“I think Amanda pays LV’s rent,” I said. 
            “And Prada’s, I think,” Saffy said. She bent over to sniff the scented vapour of the diffusers. “Last weekend, she came back with three huge shopping bags. She buys all this stuff, but all she ever seems to wear or carry is Gucci!”
            “She’s paying their rent too,” I told her. 
            “One of the things she bought was this gorgeous sweater, but she’s not going anywhere cold,” Saffy went on.
            Which reminded me of one my aunts, Su-ling, who spent so much time in Switzerland as a child that she only ever felt comfortable if the ambient temperature was below 12 degrees. So, you can imagine how trapped and suffocated she felt when she returned to Singapore where the only time the temperature hits 12 is in the cinema, or on the 105 bus to Toa Payoh. 
            One day, when she was at Fendi in Rome and was so taken by the fur coats on sale that she bought a full length mink sable and then spent the next twenty years trying to hide its existence from her husband. 
            “How did that work out?” Saffy asked.
            “She kept the coat in a commercial cold storage facility.”
            “That’s a thing?”
            I shrugged. “If you have enough money, anything is a thing.”
            “Well, it seems like such a waste to keep something so expensive locked away,” Saffy said.
            Not so much, as it turned out. Her husband, my uncle Raymond, was always away for work. The minute the chauffeur drove him out of the driveway towards the airport, Auntie Su-ling would get the maid to collect the Fendi fur, crank the air-con down to the lowest setting and then spend the next few days walking around her Binjai mansion rugged up in 70s chic.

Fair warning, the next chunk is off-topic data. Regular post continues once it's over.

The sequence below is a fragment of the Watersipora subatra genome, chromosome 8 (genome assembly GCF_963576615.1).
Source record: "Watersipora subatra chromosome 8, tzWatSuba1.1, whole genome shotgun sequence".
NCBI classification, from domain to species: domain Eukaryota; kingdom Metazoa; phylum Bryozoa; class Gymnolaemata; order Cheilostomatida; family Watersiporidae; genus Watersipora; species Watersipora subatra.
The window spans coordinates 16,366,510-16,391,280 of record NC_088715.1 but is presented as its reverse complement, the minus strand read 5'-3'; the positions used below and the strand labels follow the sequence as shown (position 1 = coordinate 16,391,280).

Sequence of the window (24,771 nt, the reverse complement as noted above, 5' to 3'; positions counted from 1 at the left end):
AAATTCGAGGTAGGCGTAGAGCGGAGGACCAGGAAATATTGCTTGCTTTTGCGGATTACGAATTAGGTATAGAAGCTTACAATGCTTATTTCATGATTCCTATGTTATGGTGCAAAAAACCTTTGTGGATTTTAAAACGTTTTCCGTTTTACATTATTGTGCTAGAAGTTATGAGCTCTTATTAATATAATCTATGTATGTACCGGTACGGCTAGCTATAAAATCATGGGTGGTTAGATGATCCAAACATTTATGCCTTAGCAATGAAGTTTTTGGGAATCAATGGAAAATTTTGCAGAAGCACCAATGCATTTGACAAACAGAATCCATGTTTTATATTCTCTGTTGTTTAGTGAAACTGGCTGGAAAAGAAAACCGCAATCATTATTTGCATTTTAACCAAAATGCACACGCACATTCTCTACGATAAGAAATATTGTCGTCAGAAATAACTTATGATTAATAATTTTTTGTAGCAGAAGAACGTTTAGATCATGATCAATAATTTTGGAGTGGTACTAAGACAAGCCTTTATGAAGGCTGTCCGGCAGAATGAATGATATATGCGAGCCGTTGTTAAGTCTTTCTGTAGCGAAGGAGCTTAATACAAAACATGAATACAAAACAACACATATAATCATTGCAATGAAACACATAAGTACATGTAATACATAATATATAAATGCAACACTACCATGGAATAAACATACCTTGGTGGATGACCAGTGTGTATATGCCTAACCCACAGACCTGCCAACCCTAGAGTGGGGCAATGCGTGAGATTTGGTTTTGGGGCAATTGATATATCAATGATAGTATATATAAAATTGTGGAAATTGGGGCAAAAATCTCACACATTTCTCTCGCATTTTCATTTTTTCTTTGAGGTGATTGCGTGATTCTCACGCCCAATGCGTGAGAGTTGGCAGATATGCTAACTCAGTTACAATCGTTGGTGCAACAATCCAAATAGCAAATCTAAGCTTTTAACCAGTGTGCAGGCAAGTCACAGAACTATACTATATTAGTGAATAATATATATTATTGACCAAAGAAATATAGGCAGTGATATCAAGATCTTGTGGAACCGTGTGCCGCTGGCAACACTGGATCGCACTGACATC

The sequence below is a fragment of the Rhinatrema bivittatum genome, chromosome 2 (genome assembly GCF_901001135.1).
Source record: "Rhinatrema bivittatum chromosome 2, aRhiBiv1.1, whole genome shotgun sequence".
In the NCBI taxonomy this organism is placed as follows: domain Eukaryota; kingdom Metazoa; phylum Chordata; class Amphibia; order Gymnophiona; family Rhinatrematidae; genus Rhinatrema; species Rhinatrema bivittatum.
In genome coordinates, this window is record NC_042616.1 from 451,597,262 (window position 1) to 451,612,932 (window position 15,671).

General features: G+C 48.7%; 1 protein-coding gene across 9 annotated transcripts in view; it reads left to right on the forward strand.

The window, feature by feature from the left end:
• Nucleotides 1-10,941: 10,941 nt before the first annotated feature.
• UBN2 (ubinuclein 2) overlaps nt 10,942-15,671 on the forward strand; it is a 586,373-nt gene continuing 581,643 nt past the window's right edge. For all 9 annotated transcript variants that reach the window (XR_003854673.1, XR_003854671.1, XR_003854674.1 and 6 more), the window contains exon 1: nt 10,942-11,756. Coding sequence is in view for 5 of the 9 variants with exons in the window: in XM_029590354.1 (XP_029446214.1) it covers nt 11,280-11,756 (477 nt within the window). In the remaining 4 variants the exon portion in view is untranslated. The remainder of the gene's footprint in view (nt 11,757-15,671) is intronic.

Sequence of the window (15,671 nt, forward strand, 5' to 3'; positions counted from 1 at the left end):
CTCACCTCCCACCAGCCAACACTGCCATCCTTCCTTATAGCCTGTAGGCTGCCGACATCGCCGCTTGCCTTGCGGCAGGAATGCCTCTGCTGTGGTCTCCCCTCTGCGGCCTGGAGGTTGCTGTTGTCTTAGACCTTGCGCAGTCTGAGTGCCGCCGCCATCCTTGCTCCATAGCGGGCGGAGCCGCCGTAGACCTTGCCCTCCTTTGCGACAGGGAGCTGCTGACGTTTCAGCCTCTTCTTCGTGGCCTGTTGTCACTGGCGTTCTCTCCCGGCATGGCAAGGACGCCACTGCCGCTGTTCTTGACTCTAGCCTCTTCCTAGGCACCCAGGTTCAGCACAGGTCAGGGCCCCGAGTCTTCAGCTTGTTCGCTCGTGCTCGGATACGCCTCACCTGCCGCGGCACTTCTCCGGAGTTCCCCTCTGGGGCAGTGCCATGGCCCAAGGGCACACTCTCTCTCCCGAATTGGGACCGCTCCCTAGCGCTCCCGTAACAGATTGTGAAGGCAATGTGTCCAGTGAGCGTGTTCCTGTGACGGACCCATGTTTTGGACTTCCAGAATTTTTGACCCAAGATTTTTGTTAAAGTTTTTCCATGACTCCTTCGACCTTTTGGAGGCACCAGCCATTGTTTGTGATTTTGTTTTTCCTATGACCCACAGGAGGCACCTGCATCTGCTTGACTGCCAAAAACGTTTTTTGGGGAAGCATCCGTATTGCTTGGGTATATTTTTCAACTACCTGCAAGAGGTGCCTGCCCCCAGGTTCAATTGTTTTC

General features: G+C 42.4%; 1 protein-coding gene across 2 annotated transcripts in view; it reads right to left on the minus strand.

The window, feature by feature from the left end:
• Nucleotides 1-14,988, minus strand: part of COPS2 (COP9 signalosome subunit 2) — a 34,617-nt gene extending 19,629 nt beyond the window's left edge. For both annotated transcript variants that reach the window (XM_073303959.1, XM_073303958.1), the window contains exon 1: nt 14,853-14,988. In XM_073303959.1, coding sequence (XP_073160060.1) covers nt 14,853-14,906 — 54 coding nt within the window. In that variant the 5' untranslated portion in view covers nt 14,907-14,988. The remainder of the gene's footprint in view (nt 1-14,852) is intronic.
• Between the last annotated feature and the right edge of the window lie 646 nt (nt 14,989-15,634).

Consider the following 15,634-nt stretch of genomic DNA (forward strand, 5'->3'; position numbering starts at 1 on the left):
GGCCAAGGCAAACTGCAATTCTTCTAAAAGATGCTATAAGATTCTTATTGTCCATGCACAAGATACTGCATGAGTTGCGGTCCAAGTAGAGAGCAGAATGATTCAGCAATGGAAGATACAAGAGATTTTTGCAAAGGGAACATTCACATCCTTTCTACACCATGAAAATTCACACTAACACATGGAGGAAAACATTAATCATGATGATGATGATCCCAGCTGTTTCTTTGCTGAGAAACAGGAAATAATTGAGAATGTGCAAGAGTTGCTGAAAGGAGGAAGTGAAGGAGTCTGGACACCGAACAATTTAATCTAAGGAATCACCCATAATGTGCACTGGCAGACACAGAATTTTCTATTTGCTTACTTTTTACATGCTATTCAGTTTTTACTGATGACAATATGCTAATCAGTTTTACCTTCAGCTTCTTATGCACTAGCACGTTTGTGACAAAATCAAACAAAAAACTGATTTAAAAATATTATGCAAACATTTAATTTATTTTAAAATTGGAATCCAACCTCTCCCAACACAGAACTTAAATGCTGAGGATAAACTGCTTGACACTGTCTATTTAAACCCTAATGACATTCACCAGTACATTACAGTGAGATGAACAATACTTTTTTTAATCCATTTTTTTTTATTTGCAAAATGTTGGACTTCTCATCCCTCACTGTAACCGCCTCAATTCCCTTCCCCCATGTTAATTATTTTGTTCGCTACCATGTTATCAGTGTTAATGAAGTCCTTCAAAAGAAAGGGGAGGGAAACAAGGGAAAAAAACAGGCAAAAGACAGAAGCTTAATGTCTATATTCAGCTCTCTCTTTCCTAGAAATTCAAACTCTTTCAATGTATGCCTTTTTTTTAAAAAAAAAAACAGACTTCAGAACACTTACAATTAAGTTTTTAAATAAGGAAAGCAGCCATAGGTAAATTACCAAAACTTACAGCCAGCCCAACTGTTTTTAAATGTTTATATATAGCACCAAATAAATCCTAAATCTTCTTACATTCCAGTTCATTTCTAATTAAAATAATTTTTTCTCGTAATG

And when she died a few years ago, she was buried in the Fendi. “It was an open casket as well!” my mother reported after the funeral. “I felt hot just looking at her!”
            “She looked fabulous, though,” Auntie Wai-ling said. “That woman always had style.”
            Saffy says I’m not to repeat this story to Amanda. “It’ll give her ideas.” 

Wednesday, January 02, 2019

Class System

Every January, Saffy and Amanda ring in the new year with a vow to get fit and healthy. For a few days, they get out the juicer and make a mess in the kitchen as they whizz up oddly coloured vegetable and fruit combos including, one memorable year, a carrot and bean sprout mix.
            “Eeee,” said Sharyn when she was presented with a glass of it. “Care-lot and dau-gay? Are you sure or not? So disgusting!”
            She took a sniff and immediately gagged, a sight that made Amanda push her drink aside. Saffy took a big swig and spent the next ten minutes in the toilet throwing up. For the rest of the January, every time she saw bean sprouts at the hawker centre, she dry-retched.
            This year, the girls got a second wind round about August and decided to try again, though this time they decided to do something considerably less damaging to the stomach. The solution? A six month membership with Como Shambhala.
            “The studio is amazing,” Amanda gushes to everyone. “They only do yoga and pilates and everybody smells fabulous!”
            “It’s hideously expensive!” Saffy told Sharyn, who, being a true blue Singaporean, immediately asked, “How ex?”
            “Four figures!” Saffy whispered, a little embarrassed by her unaccustomed profligacy. “But low four figures!”